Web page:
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The Rise of Smorgasbord Christianity

As a pastor, I try to balance what we do as a church to be “attractional” and “missional.” What are we doing to see people drawn to our worship services and ultimately to Christ? And what are we doing to equip and launch people into the mission of Jesus?

Some churches swing the pendulum to one extreme or the other, but shouldn’t we be doing both? And shouldn’t we do them well? We should worship with excellence in a way that connects with the unchurched, and we should disciple people with excellence so they are on mission with Jesus.

What we don’t want and what we should be leery of is to be a “Consumer Church,” as described like the following:

 *Church is more about what I get out of it than what I put into it.

*Church is about what I like not what I do.

*Church shopping (and hopping) becomes the norm.

*Church is like sitting in the stands critiquing the game rather than being on the field in the game.

*Church is about being fed rather than learning how to feed myself.

*Church is about preference more than mission.

*Church is about my needs rather than the world’s needs.

*Church is a place to receive services, not a family where I belong.

These descriptions reflect the rise of what I call “Smorgasbord Christianity.” Here’s how this affects a typical “church-going” family: “I like the way the preacher at First Church preaches, so I go there every other Sunday, but I like the music in Second Church, so I go there on the off Sundays. My kids like the youth program at Third Church, so I drop them off there, while my wife likes the teaching in a women’s Bible study of Fourth Church, so she goes over there.”

And all the while, the children never see “church” as a place to belong . . . as a family . . . on mission with others . . . for Jesus Christ.

How does the New Testament describe a church? Not a place centered on programs, preferences or personalities. The church is a “household of God” (Ephesians 3:19); a “holy temple” (Ephesians 3:21—not a building, but the people are the temple); a “dwelling place for God by the Spirit” (Ephesians 3:22); the “body of Christ” (1 Corinthians 12:27); and a “family” (1 Peter 2:17).

I’m convinced that the more we make Christianity something we consume, like a smorgasbord, the less we connect in deep, meaningful relationships as a spiritual family. Wherever you “attend” church, make it a place where you—and your family—get rooted in relationships, established in the faith, and equipped to serve. Turn church hopping into church helping. Make your church the kind of church you WANT to be part of instead of looking for the next church flavor of the month. And I guarantee you will find a deeper joy as you walk with others on this journey of faith.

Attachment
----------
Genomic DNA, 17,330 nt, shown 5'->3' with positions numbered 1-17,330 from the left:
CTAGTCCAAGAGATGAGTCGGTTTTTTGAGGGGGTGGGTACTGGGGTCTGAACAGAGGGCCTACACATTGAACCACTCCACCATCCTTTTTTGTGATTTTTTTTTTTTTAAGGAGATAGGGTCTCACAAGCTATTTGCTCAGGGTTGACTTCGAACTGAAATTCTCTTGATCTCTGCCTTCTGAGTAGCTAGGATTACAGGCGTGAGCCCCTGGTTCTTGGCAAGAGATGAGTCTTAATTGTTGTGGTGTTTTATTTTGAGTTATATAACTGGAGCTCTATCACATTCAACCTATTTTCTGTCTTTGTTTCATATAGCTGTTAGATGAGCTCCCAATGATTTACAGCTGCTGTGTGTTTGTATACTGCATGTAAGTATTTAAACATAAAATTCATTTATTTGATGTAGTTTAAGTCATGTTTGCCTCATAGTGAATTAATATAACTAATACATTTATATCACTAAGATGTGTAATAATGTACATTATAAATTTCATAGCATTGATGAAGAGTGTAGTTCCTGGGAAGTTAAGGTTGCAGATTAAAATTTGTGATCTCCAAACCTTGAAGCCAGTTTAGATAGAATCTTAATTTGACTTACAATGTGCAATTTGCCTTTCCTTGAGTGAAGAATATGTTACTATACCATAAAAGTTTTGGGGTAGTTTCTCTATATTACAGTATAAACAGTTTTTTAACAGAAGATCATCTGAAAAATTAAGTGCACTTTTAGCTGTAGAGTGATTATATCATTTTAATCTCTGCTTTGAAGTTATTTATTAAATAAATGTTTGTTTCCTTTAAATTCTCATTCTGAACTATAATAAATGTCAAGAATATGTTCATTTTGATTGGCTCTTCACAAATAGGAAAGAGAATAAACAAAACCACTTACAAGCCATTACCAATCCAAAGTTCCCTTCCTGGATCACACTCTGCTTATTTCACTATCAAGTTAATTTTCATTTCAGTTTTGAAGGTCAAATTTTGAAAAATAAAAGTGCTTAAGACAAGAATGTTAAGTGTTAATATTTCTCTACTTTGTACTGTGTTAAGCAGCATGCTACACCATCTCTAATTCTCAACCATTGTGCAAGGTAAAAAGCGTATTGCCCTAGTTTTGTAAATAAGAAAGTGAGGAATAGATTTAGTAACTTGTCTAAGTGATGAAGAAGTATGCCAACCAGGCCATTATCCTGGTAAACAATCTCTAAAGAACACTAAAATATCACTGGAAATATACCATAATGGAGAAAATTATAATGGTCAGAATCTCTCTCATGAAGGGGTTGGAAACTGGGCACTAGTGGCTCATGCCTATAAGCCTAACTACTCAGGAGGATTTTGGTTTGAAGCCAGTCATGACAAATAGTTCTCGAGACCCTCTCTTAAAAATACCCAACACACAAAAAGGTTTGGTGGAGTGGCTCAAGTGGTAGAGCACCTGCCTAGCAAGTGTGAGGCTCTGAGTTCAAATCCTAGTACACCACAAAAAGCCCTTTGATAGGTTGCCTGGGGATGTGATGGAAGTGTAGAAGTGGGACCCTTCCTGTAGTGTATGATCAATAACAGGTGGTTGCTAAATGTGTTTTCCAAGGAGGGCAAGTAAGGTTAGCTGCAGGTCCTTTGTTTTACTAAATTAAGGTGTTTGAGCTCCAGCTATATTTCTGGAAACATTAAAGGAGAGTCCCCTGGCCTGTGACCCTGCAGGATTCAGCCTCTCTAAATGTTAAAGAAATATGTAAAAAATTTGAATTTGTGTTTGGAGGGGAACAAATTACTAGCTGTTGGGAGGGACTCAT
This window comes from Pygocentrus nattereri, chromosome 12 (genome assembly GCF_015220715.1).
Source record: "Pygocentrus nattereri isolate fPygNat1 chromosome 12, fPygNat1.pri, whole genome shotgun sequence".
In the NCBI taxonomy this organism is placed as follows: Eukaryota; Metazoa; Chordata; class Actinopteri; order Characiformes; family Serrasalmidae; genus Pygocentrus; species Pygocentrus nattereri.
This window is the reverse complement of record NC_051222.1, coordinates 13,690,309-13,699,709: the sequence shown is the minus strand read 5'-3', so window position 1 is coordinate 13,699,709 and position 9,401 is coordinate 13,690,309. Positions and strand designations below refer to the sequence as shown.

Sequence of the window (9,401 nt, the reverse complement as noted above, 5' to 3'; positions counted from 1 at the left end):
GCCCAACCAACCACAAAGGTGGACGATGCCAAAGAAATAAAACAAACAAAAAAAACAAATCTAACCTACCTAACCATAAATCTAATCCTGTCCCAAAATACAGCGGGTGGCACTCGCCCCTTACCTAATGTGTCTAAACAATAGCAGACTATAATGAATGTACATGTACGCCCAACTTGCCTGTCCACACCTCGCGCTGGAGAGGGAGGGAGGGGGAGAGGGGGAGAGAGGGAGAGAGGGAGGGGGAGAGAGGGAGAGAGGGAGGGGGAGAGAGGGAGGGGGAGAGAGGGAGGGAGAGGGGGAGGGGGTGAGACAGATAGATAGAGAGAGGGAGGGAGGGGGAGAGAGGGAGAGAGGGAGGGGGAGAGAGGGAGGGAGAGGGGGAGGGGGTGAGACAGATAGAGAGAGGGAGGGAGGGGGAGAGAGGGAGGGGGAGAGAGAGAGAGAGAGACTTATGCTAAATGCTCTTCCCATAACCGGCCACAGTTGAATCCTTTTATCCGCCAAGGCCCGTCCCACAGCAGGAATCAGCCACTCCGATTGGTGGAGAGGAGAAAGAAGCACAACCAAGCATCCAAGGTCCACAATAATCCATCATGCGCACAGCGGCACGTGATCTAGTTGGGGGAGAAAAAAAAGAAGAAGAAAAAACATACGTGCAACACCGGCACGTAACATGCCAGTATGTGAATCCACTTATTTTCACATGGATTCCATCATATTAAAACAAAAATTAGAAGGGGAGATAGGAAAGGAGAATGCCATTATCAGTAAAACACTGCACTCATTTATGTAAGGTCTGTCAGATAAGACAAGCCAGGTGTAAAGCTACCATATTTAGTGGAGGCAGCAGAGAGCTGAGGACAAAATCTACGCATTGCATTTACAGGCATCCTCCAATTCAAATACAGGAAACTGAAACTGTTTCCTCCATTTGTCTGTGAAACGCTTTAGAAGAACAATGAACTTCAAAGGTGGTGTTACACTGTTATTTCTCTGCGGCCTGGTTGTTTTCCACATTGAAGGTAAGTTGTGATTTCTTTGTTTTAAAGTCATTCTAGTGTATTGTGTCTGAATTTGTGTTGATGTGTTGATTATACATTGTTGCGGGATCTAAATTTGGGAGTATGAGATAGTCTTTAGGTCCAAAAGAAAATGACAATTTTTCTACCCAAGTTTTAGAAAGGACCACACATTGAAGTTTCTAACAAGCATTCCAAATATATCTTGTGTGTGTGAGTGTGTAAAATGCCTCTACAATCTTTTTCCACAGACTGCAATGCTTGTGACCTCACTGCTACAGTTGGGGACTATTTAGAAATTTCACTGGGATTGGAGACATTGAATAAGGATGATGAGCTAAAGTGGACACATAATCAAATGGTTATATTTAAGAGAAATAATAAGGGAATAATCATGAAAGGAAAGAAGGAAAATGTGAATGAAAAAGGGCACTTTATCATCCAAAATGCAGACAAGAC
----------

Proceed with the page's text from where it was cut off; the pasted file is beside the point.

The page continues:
Weekend In Review: Pass the Baton

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This past weekend we had the honor of having Samuel Orlando, Guest Speaker from Compassion International, sit down with us. He shared his experience with Compassion and how he became sponsored. Samuel stated that he was blown away that someone would act so selflessly to give to him because he was in poverty. He said the women that wrote to him and helped him became like a second mother to him. Samuel’s story is such a beautiful representation of how someone took personal responsibility in their life and made a change in his life.

As Pastor Rick spoke in the beginning of the service, growing in personal responsibility is directly linked to our responsibility or others. The more we serve others, the more responsible we become of ourselves. He shared in 2 Timothy 2:2 that,

 You have heard me teach things that have been confirmed by many reliable witnesses. Now teach these truths to other trustworthy people who will be able to pass them on to others.”

When Pastor Rick read that, I was struck with a few thoughts: “How am I passing the baton to others younger than me? How am I helping the next generation?”

Samuel’s story and the main talking point Pastor Rick spurred a desire to pass the baton to the one’s who are in need. Whether those needs are financial or emotional, serving others is the way we can take personal responsibility for ourselves. Instead of being in a generation that is lacking, let’s help others continue to grow in their lives. Pass the baton to others that need our help.

From opportunities to invest in others, check out our website at east91st.org/serve.

Posted by Ian Misiak with 0 Comments

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